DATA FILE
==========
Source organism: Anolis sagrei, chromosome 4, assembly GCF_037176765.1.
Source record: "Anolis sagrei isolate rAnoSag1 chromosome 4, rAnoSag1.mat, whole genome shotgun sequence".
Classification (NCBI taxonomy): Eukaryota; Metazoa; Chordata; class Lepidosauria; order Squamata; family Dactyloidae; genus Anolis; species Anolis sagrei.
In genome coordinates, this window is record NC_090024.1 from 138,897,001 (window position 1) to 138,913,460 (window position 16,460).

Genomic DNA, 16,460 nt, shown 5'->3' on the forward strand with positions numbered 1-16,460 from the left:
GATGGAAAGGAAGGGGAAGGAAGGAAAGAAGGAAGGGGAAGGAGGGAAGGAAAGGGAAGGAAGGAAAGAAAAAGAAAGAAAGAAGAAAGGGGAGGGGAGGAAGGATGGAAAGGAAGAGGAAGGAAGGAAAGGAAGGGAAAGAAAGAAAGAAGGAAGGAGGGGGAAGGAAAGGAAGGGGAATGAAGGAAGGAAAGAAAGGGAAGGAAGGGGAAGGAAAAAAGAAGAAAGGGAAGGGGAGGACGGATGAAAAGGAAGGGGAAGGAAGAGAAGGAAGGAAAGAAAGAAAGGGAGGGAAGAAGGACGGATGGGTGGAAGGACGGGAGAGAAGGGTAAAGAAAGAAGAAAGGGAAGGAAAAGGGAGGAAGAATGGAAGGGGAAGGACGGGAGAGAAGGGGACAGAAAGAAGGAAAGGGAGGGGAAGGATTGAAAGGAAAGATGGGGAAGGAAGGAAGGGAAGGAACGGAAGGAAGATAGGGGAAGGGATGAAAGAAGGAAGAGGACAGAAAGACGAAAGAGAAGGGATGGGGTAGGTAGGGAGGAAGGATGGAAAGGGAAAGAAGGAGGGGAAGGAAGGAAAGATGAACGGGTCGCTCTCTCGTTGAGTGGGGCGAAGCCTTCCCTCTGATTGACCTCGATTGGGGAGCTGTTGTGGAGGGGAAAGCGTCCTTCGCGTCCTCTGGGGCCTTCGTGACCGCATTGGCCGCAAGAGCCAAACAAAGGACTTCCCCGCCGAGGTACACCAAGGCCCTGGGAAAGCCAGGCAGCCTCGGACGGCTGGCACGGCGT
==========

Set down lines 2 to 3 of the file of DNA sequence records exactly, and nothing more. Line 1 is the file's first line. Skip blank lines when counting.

Source record: "Anolis sagrei isolate rAnoSag1 chromosome 4, rAnoSag1.mat, whole genome shotgun sequence".
Classification (NCBI taxonomy): Eukaryota; Metazoa; Chordata; class Lepidosauria; order Squamata; family Dactyloidae; genus Anolis; species Anolis sagrei.